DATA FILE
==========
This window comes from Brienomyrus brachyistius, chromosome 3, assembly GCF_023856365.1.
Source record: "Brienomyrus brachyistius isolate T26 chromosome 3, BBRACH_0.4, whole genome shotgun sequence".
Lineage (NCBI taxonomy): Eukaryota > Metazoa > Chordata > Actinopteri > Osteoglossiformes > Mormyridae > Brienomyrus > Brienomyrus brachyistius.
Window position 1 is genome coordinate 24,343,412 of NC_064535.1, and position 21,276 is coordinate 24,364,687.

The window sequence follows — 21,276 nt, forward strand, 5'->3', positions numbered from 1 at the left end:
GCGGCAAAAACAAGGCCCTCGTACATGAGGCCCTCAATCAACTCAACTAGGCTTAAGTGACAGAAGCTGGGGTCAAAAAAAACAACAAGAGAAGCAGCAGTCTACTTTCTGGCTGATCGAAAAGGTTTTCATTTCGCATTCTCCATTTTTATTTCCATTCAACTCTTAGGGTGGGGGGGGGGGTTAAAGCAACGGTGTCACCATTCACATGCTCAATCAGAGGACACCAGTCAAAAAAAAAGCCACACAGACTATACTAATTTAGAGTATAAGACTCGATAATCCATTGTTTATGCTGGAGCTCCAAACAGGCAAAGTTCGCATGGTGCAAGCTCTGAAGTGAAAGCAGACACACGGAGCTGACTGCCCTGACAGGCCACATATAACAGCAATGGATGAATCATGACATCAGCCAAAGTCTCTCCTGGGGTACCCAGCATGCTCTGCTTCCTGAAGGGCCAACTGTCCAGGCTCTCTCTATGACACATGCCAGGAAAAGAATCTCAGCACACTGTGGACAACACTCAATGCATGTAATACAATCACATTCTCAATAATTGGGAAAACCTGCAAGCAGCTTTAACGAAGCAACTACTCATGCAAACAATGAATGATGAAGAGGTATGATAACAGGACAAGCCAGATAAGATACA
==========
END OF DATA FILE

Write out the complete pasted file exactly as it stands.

This window comes from Brienomyrus brachyistius, chromosome 3, assembly GCF_023856365.1.
Source record: "Brienomyrus brachyistius isolate T26 chromosome 3, BBRACH_0.4, whole genome shotgun sequence".
Lineage (NCBI taxonomy): Eukaryota > Metazoa > Chordata > Actinopteri > Osteoglossiformes > Mormyridae > Brienomyrus > Brienomyrus brachyistius.
Window position 1 is genome coordinate 24,343,412 of NC_064535.1, and position 21,276 is coordinate 24,364,687.

The window sequence follows — 21,276 nt, forward strand, 5'->3', positions numbered from 1 at the left end:
GCGGCAAAAACAAGGCCCTCGTACATGAGGCCCTCAATCAACTCAACTAGGCTTAAGTGACAGAAGCTGGGGTCAAAAAAAACAACAAGAGAAGCAGCAGTCTACTTTCTGGCTGATCGAAAAGGTTTTCATTTCGCATTCTCCATTTTTATTTCCATTCAACTCTTAGGGTGGGGGGGGGGGTTAAAGCAACGGTGTCACCATTCACATGCTCAATCAGAGGACACCAGTCAAAAAAAAAGCCACACAGACTATACTAATTTAGAGTATAAGACTCGATAATCCATTGTTTATGCTGGAGCTCCAAACAGGCAAAGTTCGCATGGTGCAAGCTCTGAAGTGAAAGCAGACACACGGAGCTGACTGCCCTGACAGGCCACATATAACAGCAATGGATGAATCATGACATCAGCCAAAGTCTCTCCTGGGGTACCCAGCATGCTCTGCTTCCTGAAGGGCCAACTGTCCAGGCTCTCTCTATGACACATGCCAGGAAAAGAATCTCAGCACACTGTGGACAACACTCAATGCATGTAATACAATCACATTCTCAATAATTGGGAAAACCTGCAAGCAGCTTTAACGAAGCAACTACTCATGCAAACAATGAATGATGAAGAGGTATGATAACAGGACAAGCCAGATAAGATACA